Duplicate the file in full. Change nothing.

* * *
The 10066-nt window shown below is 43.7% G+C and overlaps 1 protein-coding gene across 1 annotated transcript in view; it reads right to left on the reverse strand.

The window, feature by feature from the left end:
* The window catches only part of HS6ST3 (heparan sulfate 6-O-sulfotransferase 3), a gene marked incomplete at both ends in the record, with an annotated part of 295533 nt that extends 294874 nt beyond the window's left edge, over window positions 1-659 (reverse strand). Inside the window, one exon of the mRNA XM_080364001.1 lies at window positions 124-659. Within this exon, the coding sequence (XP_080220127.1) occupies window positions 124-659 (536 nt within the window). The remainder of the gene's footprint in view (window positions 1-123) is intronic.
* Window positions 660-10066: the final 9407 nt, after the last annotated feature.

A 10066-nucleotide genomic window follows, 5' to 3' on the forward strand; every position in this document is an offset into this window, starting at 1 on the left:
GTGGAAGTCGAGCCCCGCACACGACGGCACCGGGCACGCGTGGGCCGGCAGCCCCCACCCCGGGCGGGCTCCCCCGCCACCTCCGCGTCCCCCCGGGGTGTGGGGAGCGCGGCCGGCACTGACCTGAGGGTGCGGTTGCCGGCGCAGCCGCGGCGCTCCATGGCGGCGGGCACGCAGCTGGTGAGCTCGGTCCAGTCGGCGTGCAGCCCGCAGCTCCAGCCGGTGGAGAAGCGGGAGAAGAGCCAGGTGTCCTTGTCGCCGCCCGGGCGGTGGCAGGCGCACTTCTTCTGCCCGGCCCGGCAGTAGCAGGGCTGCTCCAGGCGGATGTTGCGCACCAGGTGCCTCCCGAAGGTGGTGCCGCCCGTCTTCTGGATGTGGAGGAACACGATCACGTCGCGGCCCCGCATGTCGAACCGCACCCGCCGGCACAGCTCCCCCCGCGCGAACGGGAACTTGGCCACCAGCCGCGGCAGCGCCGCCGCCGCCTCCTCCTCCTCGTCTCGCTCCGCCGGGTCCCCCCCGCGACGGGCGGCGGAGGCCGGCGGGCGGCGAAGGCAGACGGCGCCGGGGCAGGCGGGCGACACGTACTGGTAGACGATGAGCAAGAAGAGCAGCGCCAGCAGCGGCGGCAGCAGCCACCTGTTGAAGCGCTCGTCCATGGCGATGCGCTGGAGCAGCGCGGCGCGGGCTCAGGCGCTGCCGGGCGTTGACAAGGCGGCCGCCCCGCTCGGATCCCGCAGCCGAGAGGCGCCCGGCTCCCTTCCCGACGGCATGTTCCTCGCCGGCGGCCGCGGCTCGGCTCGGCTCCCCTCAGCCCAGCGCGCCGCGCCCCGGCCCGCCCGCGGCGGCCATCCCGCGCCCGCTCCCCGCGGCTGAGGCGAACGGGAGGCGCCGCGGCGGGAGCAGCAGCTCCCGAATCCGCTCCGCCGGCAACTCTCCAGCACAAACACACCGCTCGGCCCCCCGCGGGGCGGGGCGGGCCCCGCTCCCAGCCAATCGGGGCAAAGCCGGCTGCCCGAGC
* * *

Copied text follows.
The 10066-nt window shown below is 43.7% G+C and overlaps 1 protein-coding gene across 1 annotated transcript in view; it reads right to left on the reverse strand.

The window, feature by feature from the left end:
* The window catches only part of HS6ST3 (heparan sulfate 6-O-sulfotransferase 3), a gene marked incomplete at both ends in the record, with an annotated part of 295533 nt that extends 294874 nt beyond the window's left edge, over window positions 1-659 (reverse strand). Inside the window, one exon of the mRNA XM_080364001.1 lies at window positions 124-659. Within this exon, the coding sequence (XP_080220127.1) occupies window positions 124-659 (536 nt within the window). The remainder of the gene's footprint in view (window positions 1-123) is intronic.
* Window positions 660-10066: the final 9407 nt, after the last annotated feature.

A 10066-nucleotide genomic window follows, 5' to 3' on the forward strand; every position in this document is an offset into this window, starting at 1 on the left:
GTGGAAGTCGAGCCCCGCACACGACGGCACCGGGCACGCGTGGGCCGGCAGCCCCCACCCCGGGCGGGCTCCCCCGCCACCTCCGCGTCCCCCCGGGGTGTGGGGAGCGCGGCCGGCACTGACCTGAGGGTGCGGTTGCCGGCGCAGCCGCGGCGCTCCATGGCGGCGGGCACGCAGCTGGTGAGCTCGGTCCAGTCGGCGTGCAGCCCGCAGCTCCAGCCGGTGGAGAAGCGGGAGAAGAGCCAGGTGTCCTTGTCGCCGCCCGGGCGGTGGCAGGCGCACTTCTTCTGCCCGGCCCGGCAGTAGCAGGGCTGCTCCAGGCGGATGTTGCGCACCAGGTGCCTCCCGAAGGTGGTGCCGCCCGTCTTCTGGATGTGGAGGAACACGATCACGTCGCGGCCCCGCATGTCGAACCGCACCCGCCGGCACAGCTCCCCCCGCGCGAACGGGAACTTGGCCACCAGCCGCGGCAGCGCCGCCGCCGCCTCCTCCTCCTCGTCTCGCTCCGCCGGGTCCCCCCCGCGACGGGCGGCGGAGGCCGGCGGGCGGCGAAGGCAGACGGCGCCGGGGCAGGCGGGCGACACGTACTGGTAGACGATGAGCAAGAAGAGCAGCGCCAGCAGCGGCGGCAGCAGCCACCTGTTGAAGCGCTCGTCCATGGCGATGCGCTGGAGCAGCGCGGCGCGGGCTCAGGCGCTGCCGGGCGTTGACAAGGCGGCCGCCCCGCTCGGATCCCGCAGCCGAGAGGCGCCCGGCTCCCTTCCCGACGGCATGTTCCTCGCCGGCGGCCGCGGCTCGGCTCGGCTCCCCTCAGCCCAGCGCGCCGCGCCCCGGCCCGCCCGCGGCGGCCATCCCGCGCCCGCTCCCCGCGGCTGAGGCGAACGGGAGGCGCCGCGGCGGGAGCAGCAGCTCCCGAATCCGCTCCGCCGGCAACTCTCCAGCACAAACACACCGCTCGGCCCCCCGCGGGGCGGGGCGGGCCCCGCTCCCAGCCAATCGGGGCAAAGCCGGCTGCCCGAGC